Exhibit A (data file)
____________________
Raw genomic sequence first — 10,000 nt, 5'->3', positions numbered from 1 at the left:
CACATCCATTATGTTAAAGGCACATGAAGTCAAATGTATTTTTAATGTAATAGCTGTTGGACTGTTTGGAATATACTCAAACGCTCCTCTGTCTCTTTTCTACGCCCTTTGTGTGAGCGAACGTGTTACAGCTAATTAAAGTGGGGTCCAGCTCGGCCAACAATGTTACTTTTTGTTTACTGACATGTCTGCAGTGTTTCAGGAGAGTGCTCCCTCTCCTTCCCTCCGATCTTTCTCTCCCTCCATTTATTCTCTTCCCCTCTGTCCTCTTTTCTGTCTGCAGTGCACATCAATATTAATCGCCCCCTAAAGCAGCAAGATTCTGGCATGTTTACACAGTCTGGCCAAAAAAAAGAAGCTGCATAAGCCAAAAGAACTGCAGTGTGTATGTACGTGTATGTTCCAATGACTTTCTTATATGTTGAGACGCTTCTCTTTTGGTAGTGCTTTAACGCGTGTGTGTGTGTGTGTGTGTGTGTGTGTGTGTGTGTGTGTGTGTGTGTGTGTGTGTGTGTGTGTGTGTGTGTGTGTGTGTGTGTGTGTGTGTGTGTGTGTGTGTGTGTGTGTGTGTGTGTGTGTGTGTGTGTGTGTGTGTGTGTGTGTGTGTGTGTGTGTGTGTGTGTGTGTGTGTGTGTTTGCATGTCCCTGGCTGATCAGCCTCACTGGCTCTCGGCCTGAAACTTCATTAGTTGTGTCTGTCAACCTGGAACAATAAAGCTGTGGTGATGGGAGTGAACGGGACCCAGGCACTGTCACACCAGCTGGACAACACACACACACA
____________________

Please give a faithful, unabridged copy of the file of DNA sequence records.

Raw genomic sequence first — 10,000 nt, 5'->3', positions numbered from 1 at the left:
CACATCCATTATGTTAAAGGCACATGAAGTCAAATGTATTTTTAATGTAATAGCTGTTGGACTGTTTGGAATATACTCAAACGCTCCTCTGTCTCTTTTCTACGCCCTTTGTGTGAGCGAACGTGTTACAGCTAATTAAAGTGGGGTCCAGCTCGGCCAACAATGTTACTTTTTGTTTACTGACATGTCTGCAGTGTTTCAGGAGAGTGCTCCCTCTCCTTCCCTCCGATCTTTCTCTCCCTCCATTTATTCTCTTCCCCTCTGTCCTCTTTTCTGTCTGCAGTGCACATCAATATTAATCGCCCCCTAAAGCAGCAAGATTCTGGCATGTTTACACAGTCTGGCCAAAAAAAAGAAGCTGCATAAGCCAAAAGAACTGCAGTGTGTATGTACGTGTATGTTCCAATGACTTTCTTATATGTTGAGACGCTTCTCTTTTGGTAGTGCTTTAACGCGTGTGTGTGTGTGTGTGTGTGTGTGTGTGTGTGTGTGTGTGTGTGTGTGTGTGTGTGTGTGTGTGTGTGTGTGTGTGTGTGTGTGTGTGTGTGTGTGTGTGTGTGTGTGTGTGTGTGTGTGTGTGTGTGTGTGTGTGTGTGTGTGTGTGTGTGTGTGTGTGTGTGTGTGTGTGTGTGTGTTTGCATGTCCCTGGCTGATCAGCCTCACTGGCTCTCGGCCTGAAACTTCATTAGTTGTGTCTGTCAACCTGGAACAATAAAGCTGTGGTGATGGGAGTGAACGGGACCCAGGCACTGTCACACCAGCTGGACAACACACACACACA